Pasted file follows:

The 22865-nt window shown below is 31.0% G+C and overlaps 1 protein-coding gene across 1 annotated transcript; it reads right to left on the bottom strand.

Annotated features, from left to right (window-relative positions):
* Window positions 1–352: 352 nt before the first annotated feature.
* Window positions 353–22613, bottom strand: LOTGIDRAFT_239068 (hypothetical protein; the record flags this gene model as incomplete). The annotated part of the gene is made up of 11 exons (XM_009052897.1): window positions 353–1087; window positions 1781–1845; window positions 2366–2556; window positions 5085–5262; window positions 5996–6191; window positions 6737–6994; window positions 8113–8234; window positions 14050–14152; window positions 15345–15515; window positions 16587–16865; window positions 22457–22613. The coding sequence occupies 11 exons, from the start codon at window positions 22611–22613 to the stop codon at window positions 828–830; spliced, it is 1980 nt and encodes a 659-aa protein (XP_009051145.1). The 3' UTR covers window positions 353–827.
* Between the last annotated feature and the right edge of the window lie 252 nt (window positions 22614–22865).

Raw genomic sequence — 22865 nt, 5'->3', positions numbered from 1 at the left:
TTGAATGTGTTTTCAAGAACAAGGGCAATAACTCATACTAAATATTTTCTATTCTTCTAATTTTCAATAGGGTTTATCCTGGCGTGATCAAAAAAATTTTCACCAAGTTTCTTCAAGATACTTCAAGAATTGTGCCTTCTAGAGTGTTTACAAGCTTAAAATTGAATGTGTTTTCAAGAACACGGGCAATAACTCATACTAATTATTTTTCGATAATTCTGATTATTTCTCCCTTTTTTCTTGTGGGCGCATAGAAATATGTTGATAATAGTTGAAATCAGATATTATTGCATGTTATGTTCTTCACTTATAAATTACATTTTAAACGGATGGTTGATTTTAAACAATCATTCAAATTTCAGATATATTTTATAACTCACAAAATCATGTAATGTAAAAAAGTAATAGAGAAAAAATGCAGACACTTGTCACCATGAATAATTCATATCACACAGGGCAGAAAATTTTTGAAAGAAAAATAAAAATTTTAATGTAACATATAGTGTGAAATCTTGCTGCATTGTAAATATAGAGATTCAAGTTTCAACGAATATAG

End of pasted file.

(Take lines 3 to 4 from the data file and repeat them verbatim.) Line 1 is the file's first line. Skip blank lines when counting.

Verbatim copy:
* Window positions 1–352: 352 nt before the first annotated feature.
* Window positions 353–22613, bottom strand: LOTGIDRAFT_239068 (hypothetical protein; the record flags this gene model as incomplete). The annotated part of the gene is made up of 11 exons (XM_009052897.1): window positions 353–1087; window positions 1781–1845; window positions 2366–2556; window positions 5085–5262; window positions 5996–6191; window positions 6737–6994; window positions 8113–8234; window positions 14050–14152; window positions 15345–15515; window positions 16587–16865; window positions 22457–22613. The coding sequence occupies 11 exons, from the start codon at window positions 22611–22613 to the stop codon at window positions 828–830; spliced, it is 1980 nt and encodes a 659-aa protein (XP_009051145.1). The 3' UTR covers window positions 353–827.